AB: A work presenting Black Saint in Kraków is explicitly political.
OC: I understand that you are saying it is much less evident and much less openly political than for instance “Chicago” which is absolutely militant, very clear, unambiguous. In its context “Alias” looks like a thing that is structured by lack of rigour, lack of patience. It shows that our definition of politics is changing. Perhaps also lack of formal art education is visible here and that all makes difficult to identify our work as openly political.
Parallel UniversesBecause of its richness “Alias” becomes a project about literally everything one can imagine. In this sense, it is very Borgesian. It presents stories of people living in separate complex universes…
In which you are always lost…
It is very solipsistic. Perhaps, this is why the exhibition at Bunkier Sztuki is so important, because it establishes a kind of a common ground, public space for discussion. It also strongly contextualises commissioned works. How is the exhibition narrated – it is not in chronological order, but is it divided into theatrical chapters?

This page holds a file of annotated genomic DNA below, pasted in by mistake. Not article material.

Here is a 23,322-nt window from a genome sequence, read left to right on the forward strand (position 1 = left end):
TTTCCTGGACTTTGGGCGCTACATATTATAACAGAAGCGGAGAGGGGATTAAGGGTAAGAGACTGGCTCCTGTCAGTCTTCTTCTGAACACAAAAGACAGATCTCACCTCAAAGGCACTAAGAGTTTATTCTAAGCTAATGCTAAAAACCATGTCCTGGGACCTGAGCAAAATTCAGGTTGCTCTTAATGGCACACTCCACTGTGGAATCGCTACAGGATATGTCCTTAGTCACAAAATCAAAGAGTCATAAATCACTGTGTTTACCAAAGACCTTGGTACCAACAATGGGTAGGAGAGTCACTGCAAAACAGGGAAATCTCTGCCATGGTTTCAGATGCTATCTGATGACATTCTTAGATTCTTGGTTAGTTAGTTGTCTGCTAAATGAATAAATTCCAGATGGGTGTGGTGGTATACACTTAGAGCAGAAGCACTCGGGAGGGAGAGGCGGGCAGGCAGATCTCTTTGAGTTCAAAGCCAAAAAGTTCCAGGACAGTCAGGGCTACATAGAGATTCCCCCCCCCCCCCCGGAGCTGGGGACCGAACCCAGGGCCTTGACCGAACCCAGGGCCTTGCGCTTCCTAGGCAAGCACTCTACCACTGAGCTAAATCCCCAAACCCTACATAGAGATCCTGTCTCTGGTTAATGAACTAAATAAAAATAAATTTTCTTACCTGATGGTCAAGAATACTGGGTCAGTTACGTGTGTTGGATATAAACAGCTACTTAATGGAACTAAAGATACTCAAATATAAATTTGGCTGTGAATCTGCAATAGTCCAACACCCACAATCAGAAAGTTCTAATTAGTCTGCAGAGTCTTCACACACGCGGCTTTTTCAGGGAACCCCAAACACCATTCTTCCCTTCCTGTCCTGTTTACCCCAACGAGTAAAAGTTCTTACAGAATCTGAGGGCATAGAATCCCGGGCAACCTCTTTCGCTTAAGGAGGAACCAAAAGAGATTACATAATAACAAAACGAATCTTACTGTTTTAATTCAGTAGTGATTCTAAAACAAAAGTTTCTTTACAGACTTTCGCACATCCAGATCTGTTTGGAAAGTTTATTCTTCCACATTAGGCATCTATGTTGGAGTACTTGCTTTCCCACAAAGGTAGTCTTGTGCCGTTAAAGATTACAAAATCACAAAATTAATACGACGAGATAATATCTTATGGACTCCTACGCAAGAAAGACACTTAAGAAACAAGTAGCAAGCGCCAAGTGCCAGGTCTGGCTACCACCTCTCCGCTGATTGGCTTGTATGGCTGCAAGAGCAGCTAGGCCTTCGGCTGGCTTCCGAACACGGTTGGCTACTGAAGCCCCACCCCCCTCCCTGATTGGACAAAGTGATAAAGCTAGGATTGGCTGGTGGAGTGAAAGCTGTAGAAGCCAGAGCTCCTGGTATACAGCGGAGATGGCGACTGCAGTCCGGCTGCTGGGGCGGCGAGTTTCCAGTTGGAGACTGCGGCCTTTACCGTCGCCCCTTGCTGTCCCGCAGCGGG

OC: When we started accumulating a list of works for the Bunkier we saw immediately that we would never have the budget to transport them.
AB: For a budget of this show we could perhaps bring just one single work.
OC: No chance that we would get, for example, Marcel Duchamp to Bunkier Sztuki. So we had to somehow circumnavigate this limitation. And our solution was to re-represent the works… to appropriate it. We thought: “Let’s elevate the status of the installation photograph to a work in itself”. We went to meet some of the installation photographers at Tate Britain. They have their own language and terminology, it’s fascinating. For example an “official view” is a term given to a photograph of a piece of art that has been officially approved as a correct representation of a work of art by the artists or their estate. So this became a sort of sub-theme, and resonated with the fact that we were curating a “photography” festival of course. We kind of fell in love with this strategy and actually if we’d had an unlimited budget we would probably have ended up doing the same thing.
It reminds me of the general idea of appropriation art and institutional critique of Louis Lawler in particular… But there are exceptions to the rule of having only copies and reproductions in the exhibition: Die Antwoord and Roger Ballen or Zbigniew Libera…
Zbigniew Libera, TransvestiteOC: Libera has been zoomed by us and then printed.
AB: Roger Ballen’s work here is not about Ballen’s psyche, it is about Die Antwoord. Ballen was asked to take photographs of the band. They always appreciated his work and here we can see how they appropriated his motifs to create a fictional persona. In this case they took a documentary, Ballen’s photographs, and appropriated them.